Please welcome Ashle Lynn Norling to Bus League Hockey, she was kind enough to attend Saturday’s game in Bloomington and report back from it, she’ll be chipping here in here from now on, be sure to give her a follow on Twitter!
Over the weekend, the Danbury Hat Tricks and Carolina Thunderbirds brought the Federal Prospects Hockey League to Bloomington, IL for the first time. Getting 350 fans into Grossinger Motors Arena each night doesn’t seem like a lot, but it was a success considering the lack of promotion and advertising.
Getting 350 fans into a 6,000+ seat arena again doesn’t seem like much, in fact it seems laughably bad all things considered. That being said, I have heard people say that Bloomington will last one year in the FPHL before folding. That however, is probably the least likely thing to happen. First thing, is once the team gets up and running more in the local area, they (if they haven’t already) will start to be able to look at advertising, sponsors, and push for season tickets. All of these things help build up excitement for the team, way more than three neutral site games probably ever can. (Editor’s Note: Yes, there is still ANOTHER neutral-site game in Bloomington. March 21 between Port Huron and Danville)
And excitement will help build up the team, especially in a market that lost high level hockey for a season. Now, I do want to point out that yes Bloomington has had attendance issues, in fact, probably plagued by them. I have also heard that it was them moving to the USHL that killed the attendance. That statement couldn’t be further from the truth however.
From 2006/07 when the Prairie Thunder started all the way through 2018/19 when the Flying Aces played their last season it was an issue. The attendance dropped every season until 2012/13, the second year of the Blaze, where they gained 244 fans per game. After that, it only increased two more times, once in 2015/16 where the Thunder added 13 fans per game in their second season in the USHL. The last time was actually in 2018/19 when the Flying Aces gained 128 fans per game in attendance. So unfortunately the free-fall started pretty much right away when the Prairie Thunder lost nearly 600/game attendance wise from Year 1 to Year 2.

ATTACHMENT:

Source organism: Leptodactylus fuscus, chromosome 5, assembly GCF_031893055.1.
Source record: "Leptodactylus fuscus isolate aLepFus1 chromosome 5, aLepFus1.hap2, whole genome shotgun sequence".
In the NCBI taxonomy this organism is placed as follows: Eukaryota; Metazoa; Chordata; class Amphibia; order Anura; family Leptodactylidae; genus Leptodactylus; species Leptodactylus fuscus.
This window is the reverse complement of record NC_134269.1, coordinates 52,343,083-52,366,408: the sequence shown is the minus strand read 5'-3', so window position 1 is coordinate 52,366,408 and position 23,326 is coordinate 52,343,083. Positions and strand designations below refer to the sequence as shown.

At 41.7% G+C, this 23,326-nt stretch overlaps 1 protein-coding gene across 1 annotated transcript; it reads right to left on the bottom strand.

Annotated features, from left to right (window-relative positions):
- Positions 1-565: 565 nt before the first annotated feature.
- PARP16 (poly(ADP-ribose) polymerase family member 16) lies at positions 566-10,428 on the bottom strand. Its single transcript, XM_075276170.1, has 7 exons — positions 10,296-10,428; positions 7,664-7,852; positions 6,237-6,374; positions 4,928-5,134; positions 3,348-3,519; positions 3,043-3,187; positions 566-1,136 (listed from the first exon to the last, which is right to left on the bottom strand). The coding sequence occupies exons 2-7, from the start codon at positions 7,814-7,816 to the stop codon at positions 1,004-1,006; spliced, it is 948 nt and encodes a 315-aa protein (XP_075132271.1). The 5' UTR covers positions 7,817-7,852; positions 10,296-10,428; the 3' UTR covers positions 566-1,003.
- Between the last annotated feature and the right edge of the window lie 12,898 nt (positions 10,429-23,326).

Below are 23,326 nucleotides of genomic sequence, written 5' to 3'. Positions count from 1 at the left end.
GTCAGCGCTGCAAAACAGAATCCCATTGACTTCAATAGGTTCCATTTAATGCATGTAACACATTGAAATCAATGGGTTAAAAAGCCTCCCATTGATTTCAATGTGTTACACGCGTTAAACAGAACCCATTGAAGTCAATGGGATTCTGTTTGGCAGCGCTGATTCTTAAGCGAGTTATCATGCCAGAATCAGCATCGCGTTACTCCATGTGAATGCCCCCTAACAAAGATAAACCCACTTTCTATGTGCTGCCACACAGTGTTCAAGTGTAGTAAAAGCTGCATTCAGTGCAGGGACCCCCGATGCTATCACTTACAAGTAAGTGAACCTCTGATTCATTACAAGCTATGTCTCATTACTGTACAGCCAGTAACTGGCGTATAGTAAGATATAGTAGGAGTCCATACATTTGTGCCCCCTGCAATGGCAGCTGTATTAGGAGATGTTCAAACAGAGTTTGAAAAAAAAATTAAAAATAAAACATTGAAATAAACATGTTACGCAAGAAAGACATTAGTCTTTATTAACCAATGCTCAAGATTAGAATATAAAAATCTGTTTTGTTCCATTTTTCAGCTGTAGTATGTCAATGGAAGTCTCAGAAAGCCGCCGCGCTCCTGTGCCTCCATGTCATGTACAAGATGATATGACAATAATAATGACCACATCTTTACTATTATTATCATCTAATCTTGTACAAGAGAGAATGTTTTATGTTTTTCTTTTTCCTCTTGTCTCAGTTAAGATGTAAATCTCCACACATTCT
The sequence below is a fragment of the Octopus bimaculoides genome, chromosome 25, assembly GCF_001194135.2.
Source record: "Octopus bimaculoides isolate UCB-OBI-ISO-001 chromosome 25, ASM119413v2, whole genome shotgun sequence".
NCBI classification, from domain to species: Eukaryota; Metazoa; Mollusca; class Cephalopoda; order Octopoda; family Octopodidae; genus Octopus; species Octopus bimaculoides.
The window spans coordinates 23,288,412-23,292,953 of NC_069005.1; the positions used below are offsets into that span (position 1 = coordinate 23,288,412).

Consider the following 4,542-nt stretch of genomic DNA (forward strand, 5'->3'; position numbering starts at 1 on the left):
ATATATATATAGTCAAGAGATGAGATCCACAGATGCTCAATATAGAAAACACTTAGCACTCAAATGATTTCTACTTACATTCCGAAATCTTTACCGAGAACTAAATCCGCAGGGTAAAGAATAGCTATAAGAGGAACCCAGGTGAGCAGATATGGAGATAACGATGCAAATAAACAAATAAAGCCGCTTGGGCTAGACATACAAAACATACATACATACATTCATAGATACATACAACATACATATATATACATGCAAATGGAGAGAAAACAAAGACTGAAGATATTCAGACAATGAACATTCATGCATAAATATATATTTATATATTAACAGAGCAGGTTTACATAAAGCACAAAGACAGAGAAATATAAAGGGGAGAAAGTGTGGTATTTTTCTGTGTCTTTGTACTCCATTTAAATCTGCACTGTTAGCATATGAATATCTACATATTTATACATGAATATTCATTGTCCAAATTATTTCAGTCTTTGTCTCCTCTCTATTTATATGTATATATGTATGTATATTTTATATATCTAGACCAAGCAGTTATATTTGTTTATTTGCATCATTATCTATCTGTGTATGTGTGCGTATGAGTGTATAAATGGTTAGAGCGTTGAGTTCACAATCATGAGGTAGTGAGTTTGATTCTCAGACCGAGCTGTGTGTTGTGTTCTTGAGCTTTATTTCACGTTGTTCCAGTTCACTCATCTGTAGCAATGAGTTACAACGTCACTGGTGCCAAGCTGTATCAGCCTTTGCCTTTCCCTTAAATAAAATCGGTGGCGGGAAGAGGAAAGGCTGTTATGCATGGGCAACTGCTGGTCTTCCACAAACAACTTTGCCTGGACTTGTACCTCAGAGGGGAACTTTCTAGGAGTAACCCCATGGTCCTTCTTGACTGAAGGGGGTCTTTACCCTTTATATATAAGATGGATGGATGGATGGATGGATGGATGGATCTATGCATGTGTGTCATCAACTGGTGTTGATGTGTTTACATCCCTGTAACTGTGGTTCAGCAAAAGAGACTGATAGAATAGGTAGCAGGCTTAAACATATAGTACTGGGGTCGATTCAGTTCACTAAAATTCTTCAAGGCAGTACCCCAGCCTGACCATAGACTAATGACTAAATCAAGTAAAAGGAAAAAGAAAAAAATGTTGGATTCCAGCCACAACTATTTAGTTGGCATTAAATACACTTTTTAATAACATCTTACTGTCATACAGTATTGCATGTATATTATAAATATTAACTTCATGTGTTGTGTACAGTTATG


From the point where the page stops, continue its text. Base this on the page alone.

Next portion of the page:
Again 1,200 per game in a roughly 6,000 seat building may not sound good but keep in mind the costs of running an FPHL club are EXTREMELY low. While the USHL is amateur and all players retain NCAA eligibility by not being paid, there are a lot more things that the team must pay for. One of those is all the players equipment, housing, etc and most teams also have a much larger staff to pay for.
Dubuque for example has a Hockey Operations Staff of 11 people which includes 5 coaches, a GM, an Equipment Manager, along with four other people in different roles. The Fighting Saints also have a 6 person scouting staff which is unheard of in the low level minors. The Saints also have a 9 person paid front office staff, bringing the total to 26 people in either Hockey Operations, Coaching, or FO roles.
In comparison the defending FHL Champion Carolina Thunderbirds have just one full time coach, a trainer, and two bench medics. Alongside those they have just 8 people in the front office for the team for a total of 12 (tops) paid, non-playing employees. This just adds into the cost disparity as dropping between 14 and 16 people you need to pay makes a big difference, along with what you don’t have to pay for when it comes to the players.
The ultra-low costs of the FPHL, reportedly as low as $350k per season, seem more similar to the costs of running a team in the NAHL (Tier II Junior Hockey) compared to anything like the SPHL or USHL. And those ultra-low costs are what will help Bloomington out in the end.
Columbus chose to go to the FPHL because of that, and they are seeing great success off the ice. I only see more markets jumping into the league because of that. Will Bloomington be another Carolina, Elmira, or Columbus? Probably not, but I think with a little work they can draw a healthy 1,200+ per game and be around for quite a long while.